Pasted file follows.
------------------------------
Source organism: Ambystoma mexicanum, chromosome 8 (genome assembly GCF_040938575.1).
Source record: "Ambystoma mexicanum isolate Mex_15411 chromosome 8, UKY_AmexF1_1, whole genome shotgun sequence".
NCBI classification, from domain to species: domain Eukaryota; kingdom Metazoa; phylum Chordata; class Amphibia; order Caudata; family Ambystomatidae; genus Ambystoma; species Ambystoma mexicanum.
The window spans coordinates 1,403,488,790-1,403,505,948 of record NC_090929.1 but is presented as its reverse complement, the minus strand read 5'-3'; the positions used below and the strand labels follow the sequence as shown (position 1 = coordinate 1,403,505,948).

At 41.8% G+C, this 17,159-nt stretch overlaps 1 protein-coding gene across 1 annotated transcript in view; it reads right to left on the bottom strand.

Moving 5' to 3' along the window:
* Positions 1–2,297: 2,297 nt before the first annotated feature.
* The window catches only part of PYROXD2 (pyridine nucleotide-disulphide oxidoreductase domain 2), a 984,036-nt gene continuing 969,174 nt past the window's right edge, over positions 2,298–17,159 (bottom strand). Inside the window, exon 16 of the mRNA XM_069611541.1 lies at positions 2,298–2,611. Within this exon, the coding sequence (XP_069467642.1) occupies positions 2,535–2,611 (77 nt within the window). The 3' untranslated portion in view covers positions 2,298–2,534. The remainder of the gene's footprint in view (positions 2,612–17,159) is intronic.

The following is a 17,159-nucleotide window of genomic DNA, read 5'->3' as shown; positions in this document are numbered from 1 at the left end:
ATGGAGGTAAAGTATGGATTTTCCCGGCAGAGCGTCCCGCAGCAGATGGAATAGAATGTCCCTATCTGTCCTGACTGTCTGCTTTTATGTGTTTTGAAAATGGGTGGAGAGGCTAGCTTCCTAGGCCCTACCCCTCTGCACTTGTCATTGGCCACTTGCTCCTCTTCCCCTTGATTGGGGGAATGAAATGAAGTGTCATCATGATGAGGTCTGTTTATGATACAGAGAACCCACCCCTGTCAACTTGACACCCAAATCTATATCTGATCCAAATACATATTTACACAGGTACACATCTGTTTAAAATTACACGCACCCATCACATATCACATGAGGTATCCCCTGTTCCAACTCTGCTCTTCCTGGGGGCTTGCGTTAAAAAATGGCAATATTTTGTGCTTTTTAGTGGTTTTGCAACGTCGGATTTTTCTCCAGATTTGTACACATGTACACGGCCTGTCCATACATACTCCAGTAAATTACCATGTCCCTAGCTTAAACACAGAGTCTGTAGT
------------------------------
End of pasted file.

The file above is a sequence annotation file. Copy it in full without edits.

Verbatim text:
Source organism: Ambystoma mexicanum, chromosome 8 (genome assembly GCF_040938575.1).
Source record: "Ambystoma mexicanum isolate Mex_15411 chromosome 8, UKY_AmexF1_1, whole genome shotgun sequence".
NCBI classification, from domain to species: domain Eukaryota; kingdom Metazoa; phylum Chordata; class Amphibia; order Caudata; family Ambystomatidae; genus Ambystoma; species Ambystoma mexicanum.
The window spans coordinates 1,403,488,790-1,403,505,948 of record NC_090929.1 but is presented as its reverse complement, the minus strand read 5'-3'; the positions used below and the strand labels follow the sequence as shown (position 1 = coordinate 1,403,505,948).

At 41.8% G+C, this 17,159-nt stretch overlaps 1 protein-coding gene across 1 annotated transcript in view; it reads right to left on the bottom strand.

Moving 5' to 3' along the window:
* Positions 1–2,297: 2,297 nt before the first annotated feature.
* The window catches only part of PYROXD2 (pyridine nucleotide-disulphide oxidoreductase domain 2), a 984,036-nt gene continuing 969,174 nt past the window's right edge, over positions 2,298–17,159 (bottom strand). Inside the window, exon 16 of the mRNA XM_069611541.1 lies at positions 2,298–2,611. Within this exon, the coding sequence (XP_069467642.1) occupies positions 2,535–2,611 (77 nt within the window). The 3' untranslated portion in view covers positions 2,298–2,534. The remainder of the gene's footprint in view (positions 2,612–17,159) is intronic.

The following is a 17,159-nucleotide window of genomic DNA, read 5'->3' as shown; positions in this document are numbered from 1 at the left end:
ATGGAGGTAAAGTATGGATTTTCCCGGCAGAGCGTCCCGCAGCAGATGGAATAGAATGTCCCTATCTGTCCTGACTGTCTGCTTTTATGTGTTTTGAAAATGGGTGGAGAGGCTAGCTTCCTAGGCCCTACCCCTCTGCACTTGTCATTGGCCACTTGCTCCTCTTCCCCTTGATTGGGGGAATGAAATGAAGTGTCATCATGATGAGGTCTGTTTATGATACAGAGAACCCACCCCTGTCAACTTGACACCCAAATCTATATCTGATCCAAATACATATTTACACAGGTACACATCTGTTTAAAATTACACGCACCCATCACATATCACATGAGGTATCCCCTGTTCCAACTCTGCTCTTCCTGGGGGCTTGCGTTAAAAAATGGCAATATTTTGTGCTTTTTAGTGGTTTTGCAACGTCGGATTTTTCTCCAGATTTGTACACATGTACACGGCCTGTCCATACATACTCCAGTAAATTACCATGTCCCTAGCTTAAACACAGAGTCTGTAGT